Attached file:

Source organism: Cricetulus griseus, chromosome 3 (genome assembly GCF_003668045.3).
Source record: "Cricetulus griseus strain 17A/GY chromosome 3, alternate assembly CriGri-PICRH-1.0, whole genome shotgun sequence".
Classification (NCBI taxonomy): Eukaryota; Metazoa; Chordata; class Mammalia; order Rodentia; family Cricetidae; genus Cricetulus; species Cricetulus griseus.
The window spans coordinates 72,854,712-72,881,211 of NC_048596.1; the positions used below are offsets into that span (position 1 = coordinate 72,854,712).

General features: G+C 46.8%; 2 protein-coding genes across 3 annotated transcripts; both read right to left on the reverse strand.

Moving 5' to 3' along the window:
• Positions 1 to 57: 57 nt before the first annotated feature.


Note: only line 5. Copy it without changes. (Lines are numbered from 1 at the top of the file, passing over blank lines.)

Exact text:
General features: G+C 46.8%; 2 protein-coding genes across 3 annotated transcripts; both read right to left on the reverse strand.